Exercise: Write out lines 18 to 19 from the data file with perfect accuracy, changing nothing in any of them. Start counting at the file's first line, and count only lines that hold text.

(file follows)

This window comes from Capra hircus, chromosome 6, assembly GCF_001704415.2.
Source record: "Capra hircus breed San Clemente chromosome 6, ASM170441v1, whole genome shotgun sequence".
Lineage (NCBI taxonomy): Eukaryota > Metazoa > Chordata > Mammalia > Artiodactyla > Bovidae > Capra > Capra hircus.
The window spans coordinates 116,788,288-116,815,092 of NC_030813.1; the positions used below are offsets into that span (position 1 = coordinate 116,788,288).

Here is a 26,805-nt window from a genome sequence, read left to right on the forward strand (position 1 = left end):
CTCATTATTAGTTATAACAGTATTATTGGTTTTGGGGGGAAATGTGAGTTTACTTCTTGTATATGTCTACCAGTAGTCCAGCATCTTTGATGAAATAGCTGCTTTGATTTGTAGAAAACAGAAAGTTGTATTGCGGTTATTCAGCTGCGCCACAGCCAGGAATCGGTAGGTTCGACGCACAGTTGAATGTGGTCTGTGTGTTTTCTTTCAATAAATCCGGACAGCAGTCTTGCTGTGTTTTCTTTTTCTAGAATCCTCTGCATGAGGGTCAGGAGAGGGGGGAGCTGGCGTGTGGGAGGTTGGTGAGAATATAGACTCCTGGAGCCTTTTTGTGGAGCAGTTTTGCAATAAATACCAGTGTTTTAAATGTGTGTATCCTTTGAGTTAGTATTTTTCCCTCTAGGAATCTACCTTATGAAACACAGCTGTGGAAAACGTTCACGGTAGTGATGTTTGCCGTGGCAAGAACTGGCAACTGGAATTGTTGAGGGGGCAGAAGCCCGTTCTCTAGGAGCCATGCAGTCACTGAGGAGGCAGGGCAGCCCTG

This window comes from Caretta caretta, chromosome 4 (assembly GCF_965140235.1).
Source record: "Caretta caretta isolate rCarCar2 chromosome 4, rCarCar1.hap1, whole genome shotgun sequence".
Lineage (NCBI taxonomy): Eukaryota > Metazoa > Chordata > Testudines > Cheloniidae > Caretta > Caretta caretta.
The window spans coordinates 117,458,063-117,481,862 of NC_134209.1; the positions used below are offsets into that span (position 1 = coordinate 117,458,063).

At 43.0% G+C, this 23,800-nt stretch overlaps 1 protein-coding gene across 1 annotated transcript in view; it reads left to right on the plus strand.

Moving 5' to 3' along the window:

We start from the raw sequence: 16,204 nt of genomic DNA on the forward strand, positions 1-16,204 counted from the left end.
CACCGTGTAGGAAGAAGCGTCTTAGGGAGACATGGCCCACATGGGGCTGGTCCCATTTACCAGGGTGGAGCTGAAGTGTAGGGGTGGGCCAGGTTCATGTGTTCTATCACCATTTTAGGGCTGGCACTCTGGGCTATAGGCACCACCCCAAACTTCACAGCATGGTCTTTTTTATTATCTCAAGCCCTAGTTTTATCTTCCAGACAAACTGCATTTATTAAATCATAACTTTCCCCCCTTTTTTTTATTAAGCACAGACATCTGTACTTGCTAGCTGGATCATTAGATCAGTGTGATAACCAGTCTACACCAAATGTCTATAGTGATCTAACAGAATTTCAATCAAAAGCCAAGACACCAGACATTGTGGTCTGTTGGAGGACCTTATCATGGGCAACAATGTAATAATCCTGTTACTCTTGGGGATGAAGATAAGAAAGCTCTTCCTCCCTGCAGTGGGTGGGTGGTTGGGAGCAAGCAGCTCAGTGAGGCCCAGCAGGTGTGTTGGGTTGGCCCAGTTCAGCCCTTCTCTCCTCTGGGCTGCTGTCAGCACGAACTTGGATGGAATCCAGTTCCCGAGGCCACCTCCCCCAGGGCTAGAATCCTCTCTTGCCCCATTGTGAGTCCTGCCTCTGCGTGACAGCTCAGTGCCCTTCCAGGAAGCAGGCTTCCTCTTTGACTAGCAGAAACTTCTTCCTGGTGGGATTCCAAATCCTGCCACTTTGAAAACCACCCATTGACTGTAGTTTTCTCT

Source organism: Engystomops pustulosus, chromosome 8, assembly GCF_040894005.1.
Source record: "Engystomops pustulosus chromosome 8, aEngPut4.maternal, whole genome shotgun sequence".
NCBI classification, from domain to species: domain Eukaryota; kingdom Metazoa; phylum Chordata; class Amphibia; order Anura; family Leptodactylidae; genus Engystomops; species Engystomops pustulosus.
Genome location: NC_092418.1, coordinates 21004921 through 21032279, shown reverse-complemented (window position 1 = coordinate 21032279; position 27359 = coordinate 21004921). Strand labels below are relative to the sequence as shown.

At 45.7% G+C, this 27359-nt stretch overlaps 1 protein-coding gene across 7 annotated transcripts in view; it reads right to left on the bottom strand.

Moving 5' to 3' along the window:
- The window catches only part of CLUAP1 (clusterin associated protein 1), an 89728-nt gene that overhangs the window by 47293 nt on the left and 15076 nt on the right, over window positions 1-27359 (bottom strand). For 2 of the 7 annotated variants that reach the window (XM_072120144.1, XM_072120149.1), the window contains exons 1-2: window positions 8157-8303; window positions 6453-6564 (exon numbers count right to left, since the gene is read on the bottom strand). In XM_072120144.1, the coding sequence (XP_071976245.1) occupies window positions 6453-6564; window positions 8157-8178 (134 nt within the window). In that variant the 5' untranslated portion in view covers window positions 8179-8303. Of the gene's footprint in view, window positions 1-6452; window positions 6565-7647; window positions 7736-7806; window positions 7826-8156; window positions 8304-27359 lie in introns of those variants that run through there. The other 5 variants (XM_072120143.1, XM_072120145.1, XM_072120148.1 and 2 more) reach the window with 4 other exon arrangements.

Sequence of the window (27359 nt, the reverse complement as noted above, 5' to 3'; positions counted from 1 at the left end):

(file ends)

Genome location: NC_092418.1, coordinates 21004921 through 21032279, shown reverse-complemented (window position 1 = coordinate 21032279; position 27359 = coordinate 21004921). Strand labels below are relative to the sequence as shown.

At 45.7% G+C, this 27359-nt stretch overlaps 1 protein-coding gene across 7 annotated transcripts in view; it reads right to left on the bottom strand.